2. FOCUS ON ACHIEVABLE GOALS. One of the challenges for passionate founders with ambitious ideas is to not be overwhelmed and stymied by the size and complexity of the venture opportunity. The old axiom about how to eat an elephant—one bite at a time—will serve you well as you seek to accelerate down your startup runway. Break your grand vision into shorter-term, readily achievable goals to encourage clear progress and rapid iteration. From a motivational perspective, the achievement of each step brings its own psychological reward, a dose of satisfaction, and a sense that your venture is gaining ground . . .  In an article summarizing a longitudinal study of nascent entrepreneurs, Sibin Wu, Linda Matthews, and Grace Dagher of the University of Texas (Pan American) observe that achievement-oriented entrepreneurs tend to do best with a measured approach to goal setting. “For highly complex tasks, such as the entrepreneurial process, difficult goals are not as effective as simple goals,” they write. “Entrepreneurs tend to be overconfident and overestimate their abilities and their business goals. They may overconfidently set their goals too high . . . and hence experience dissatisfaction instead of satisfaction.”  It’s important to emphasize here that setting achievable goals does not equate to shrinking from adversity or ignoring challenging tasks. The lesson is not to abandon your ultimate vision but to keep your eyes focused on the difficult but achievable steps that will get you there . . .  To boost the positive effect of your short-term goal setting, create regular points of accountability at which you can celebrate and share results with others.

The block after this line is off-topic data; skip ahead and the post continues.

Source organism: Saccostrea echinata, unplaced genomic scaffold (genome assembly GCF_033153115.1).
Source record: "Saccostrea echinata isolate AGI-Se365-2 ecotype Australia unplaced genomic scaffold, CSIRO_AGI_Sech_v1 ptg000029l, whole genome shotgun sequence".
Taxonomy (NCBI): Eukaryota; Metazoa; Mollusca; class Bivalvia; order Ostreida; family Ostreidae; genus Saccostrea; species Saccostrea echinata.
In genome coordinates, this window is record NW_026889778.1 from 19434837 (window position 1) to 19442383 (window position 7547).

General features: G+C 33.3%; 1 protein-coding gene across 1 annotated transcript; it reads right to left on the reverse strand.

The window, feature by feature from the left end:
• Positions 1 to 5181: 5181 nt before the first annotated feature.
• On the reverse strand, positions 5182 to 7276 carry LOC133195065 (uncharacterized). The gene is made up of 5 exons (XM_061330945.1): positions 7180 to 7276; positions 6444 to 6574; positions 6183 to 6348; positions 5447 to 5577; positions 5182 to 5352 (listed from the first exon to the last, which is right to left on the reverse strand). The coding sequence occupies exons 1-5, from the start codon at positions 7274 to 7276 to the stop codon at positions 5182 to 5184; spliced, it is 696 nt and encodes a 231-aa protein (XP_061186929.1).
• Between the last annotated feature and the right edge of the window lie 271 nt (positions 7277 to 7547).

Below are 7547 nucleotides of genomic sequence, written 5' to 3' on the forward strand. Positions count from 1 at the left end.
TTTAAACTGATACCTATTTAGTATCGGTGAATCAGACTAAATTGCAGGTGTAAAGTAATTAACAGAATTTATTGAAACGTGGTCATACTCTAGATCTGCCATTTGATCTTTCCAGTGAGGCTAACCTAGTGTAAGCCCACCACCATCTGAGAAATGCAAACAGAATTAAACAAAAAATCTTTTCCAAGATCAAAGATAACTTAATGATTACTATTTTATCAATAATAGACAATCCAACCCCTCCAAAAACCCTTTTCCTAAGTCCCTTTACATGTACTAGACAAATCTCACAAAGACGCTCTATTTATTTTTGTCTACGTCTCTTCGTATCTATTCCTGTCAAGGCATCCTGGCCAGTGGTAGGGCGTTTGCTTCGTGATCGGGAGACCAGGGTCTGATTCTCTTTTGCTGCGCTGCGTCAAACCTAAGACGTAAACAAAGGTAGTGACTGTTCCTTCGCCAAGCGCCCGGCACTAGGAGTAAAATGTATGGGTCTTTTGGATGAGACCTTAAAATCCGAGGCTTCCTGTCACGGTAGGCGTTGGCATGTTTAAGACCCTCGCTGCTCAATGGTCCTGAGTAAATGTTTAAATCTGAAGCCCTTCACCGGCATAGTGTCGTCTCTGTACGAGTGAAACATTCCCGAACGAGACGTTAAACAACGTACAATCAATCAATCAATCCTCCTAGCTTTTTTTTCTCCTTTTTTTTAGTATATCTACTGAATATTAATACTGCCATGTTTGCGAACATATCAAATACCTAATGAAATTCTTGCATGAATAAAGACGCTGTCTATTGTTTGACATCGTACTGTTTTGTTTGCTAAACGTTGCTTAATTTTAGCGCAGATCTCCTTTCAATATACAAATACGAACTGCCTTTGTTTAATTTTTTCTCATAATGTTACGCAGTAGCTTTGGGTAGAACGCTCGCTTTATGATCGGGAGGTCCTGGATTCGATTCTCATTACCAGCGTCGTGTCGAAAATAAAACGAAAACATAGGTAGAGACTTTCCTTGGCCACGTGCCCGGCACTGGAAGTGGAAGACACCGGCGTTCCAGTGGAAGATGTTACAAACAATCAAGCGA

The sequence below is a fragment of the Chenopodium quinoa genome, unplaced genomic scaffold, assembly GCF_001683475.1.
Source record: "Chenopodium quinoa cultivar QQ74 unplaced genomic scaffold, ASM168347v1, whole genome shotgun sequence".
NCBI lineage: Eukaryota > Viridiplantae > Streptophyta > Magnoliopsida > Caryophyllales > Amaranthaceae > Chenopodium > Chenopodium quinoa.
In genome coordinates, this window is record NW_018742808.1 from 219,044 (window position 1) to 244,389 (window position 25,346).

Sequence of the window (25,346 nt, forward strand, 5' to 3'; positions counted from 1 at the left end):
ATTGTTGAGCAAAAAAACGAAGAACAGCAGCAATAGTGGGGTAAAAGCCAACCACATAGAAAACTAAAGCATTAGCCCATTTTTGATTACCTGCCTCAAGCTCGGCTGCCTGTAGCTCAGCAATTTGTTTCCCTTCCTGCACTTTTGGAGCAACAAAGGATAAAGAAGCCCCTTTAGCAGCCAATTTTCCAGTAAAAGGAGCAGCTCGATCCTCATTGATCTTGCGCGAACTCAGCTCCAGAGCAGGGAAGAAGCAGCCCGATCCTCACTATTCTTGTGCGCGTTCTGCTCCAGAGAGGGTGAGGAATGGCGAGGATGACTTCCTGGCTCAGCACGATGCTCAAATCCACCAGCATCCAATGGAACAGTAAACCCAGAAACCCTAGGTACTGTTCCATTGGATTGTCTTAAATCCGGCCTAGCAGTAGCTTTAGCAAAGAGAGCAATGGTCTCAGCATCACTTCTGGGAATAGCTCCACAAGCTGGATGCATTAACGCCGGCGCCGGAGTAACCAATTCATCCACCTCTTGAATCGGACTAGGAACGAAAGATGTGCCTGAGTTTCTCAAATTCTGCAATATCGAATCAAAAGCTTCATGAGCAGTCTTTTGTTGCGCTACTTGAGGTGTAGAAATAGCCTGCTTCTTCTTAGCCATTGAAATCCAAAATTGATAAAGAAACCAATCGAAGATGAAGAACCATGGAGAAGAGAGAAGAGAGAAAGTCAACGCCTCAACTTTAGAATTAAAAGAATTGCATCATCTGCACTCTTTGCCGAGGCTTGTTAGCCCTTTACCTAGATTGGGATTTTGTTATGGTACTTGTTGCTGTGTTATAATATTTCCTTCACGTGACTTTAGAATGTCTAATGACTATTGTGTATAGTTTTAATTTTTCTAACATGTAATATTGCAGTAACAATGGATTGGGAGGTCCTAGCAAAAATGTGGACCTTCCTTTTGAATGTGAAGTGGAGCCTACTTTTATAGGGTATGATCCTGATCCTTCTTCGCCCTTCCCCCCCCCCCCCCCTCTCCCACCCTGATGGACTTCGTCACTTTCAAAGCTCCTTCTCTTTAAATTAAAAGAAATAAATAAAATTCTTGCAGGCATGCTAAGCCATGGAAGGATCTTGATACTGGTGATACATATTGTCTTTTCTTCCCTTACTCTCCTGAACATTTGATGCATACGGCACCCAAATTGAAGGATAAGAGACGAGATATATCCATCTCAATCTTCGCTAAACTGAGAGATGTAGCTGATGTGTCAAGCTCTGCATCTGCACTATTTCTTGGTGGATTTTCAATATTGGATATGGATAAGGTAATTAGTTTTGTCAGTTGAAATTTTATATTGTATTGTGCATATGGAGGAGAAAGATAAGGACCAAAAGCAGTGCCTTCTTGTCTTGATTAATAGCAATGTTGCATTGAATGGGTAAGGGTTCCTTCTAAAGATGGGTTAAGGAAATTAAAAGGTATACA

3. BALANCE PERFORMANCE WITH RECOVERY. Sustained, world-class performance in any field requires what Jim Loehr, renowned performance psychologist and co-founder of the Human Performance Institute, calls oscillation, the balancing of intense periods of focus and effort with intermittent periods of recovery and development. Over several decades, Dr. Loehr and his partners have closely examined the behavior of peak performers across sports, business, medicine, law enforcement, and other fields. Virtuoso musicians, champion tennis players, and high-performing engineerss all display a similar back-and-forth pattern of intense effort and recovery. The same is true of the best entrepreneurs. Any talented founder can run hard and bring his or her “A” game for a few weeks or a few months, but leaders who display strong venture leadership over the longer term find ways to care for themselves and their loved ones, recharge their batteries, and sharpen their skills and knowledge… Sustaining your effectiveness as a founder will require punctuating your work with adequate time for recovery, practice, and play. A simple (but often ignored) example is in the area of self-care. Many frazzled entrepreneurs don’t allow themselves enough sleep, exercise, or nutrition. They envision themselves as tough, stoic warriors, when in fact their health and intellect are fading fast. Personally, I have yet to find a more reliable way to replenish my strength, mind, and mood than to engage in regular exercise, but each founder will need to find his or her own rhythm and approach for staying sharp and increasing capacity . . .  If you don’t take time for recovery, chances are good that your mind and body will do it for you  .  .  .  In early 2010, Mark Williams noticed that Modality’s top software developer, a brilliant technologist and the indispensable backbone of the firm’s innovation and development ef- forts, was not performing up to his own historical standards .  .  .
  4. PERSEVERE WITHOUT ATTACHING. The deepest form of entrepreneurial commitment acknowledges and accepts that there are forces in the marketplace that are beyond the founder’s control, forces that will impact the venture’s destiny for better or worse. Rather than causing a resilient founder to give up, this realization highlights for them the fact that every route to venture success will deviate in some way from early expectations. Most thriving businesses end up looking very different than their founders’ original visions. Persevering over time means committing to the path forward without knowing exactly where it will lead. This involves both whole-hearted intention as well as flexibility. Think of the competitive athlete who enters the arena with a well-practiced plan, but improvises on the fly once play begins.  So, go boldly down the path, while keeping your eyes wide open.